Leslie & Laura discuss the critical difference between the idea of the person you married and the actual person you married. They also reveal how having a Dishwashing Definition of Done potentially saves you thousands of dollars; and give the first update on marriage therapy/ritual progress (hint, Leslie’s not doing All The Things).
- Daily Kitchen Reset (definition of done) (PDF)
- Strength Finders 2.0 by Tom Roth (affiliate link)
- Gallup Strengths Center
- Team Relate – The “drag a profile over another profile” business relationship app Leslie talks about.
- Cascade Lake’s Blonde Bombshell
- The transcript for Episode 2 is here!
- The transcript was done by Jessica Shaham Transcription Services: contact her for your transcription needs – email@example.com.
- We’re recording at 10:15pm, but we’re keeping our commitments, people!
- Basically, having kids ruins all your plans.
- Laura’s first adult conversation of the day.
- Thunderstorms can also ruin your plans.
- Stuff happens; you can choose to be faithful to your promises, even if everything seems. to be working against you.
- And you can choose to have a cheerful attitude, too!
What is Marriage? Who is the Marriage Startup for?
- Marriage = all committed, consensual relationships! If you wake up next to someone that you’ve made a “till death do us part” commitment to, it counts! Whether or not your relationship “counts” where you live, it’s totally legit to us.
- Don’t let our traditional gender roles skew your expectations of who this show is for.
- We’re a mixed race marriage. Leslie is Norlombian (Norwegian-Colombian).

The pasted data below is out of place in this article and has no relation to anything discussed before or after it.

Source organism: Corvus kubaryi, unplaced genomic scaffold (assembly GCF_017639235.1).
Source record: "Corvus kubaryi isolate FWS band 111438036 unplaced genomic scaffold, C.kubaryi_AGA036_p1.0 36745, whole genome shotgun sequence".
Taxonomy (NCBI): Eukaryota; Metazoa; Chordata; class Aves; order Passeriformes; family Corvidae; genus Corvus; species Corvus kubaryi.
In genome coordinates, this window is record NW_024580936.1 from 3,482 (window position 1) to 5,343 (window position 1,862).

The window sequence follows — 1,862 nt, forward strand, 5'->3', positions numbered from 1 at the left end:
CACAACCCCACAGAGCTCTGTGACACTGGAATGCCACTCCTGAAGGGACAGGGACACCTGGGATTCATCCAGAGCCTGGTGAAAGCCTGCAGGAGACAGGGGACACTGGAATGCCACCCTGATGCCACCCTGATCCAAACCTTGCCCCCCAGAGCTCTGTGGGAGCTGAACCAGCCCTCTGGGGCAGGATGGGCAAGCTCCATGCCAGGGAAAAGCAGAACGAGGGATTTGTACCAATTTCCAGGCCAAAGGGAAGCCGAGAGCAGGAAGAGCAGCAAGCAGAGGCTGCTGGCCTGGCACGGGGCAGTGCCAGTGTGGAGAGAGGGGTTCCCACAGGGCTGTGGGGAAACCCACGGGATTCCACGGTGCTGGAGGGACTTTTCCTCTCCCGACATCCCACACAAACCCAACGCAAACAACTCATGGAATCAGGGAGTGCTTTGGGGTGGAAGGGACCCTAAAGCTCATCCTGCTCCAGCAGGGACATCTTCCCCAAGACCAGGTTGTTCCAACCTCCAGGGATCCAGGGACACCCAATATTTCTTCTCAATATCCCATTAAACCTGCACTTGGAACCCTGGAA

- Even if you are single, you can probably glean a lot from this podcast.
- We want to hear your story, especially if it’s radically different from ours!
Main Topic – “The Idea of You”
- “You need to be married to the person you are married to, not the idea of them.”
- Be aware of the expectations you are bringing into your partnership.
- Unvoiced and unmet expectations are the root of resentment
- That goes for business relationships/partnerships too!
- If you are in business with your spouse it’s true 2x.
- Laura’s dad is the ultimate handy man. Her parents built the house she grew up in!
- Leslie is not the ultimate handy man. He’s not even the second runner up handy man. He knows what a hammer is. It’s a start.
- Leslie is not the guy to stay up late and make sure the kitchen is tidy the next morning.
- Laura tries hard not to be resentful of this.
- Reality is that Laura is a lot like her dad and she loves waking up to a clean house and tidy kitchen. She loves having a clean slate.
- Laura has resented not only that Leslie doesn’t do it, but that she “has” to do it!
- It’s been a journey to let go of that.
- The Checklist is up in the kitchen!Hereis said checklist:
- Leslie thinks of himself as cleaning the kitchen most nights! So what’s wrong?
- HelloAgileScrummers! There is no shared definition of done for “Clean Kitchen!”
- As a person who is groggy at 5am in the morning, Leslie wants a clean counter on which to make his coffee in the morning.
- Leslie cleans, but not to Laura’s satisfaction, because there is no shared definition of “clean kitchen.”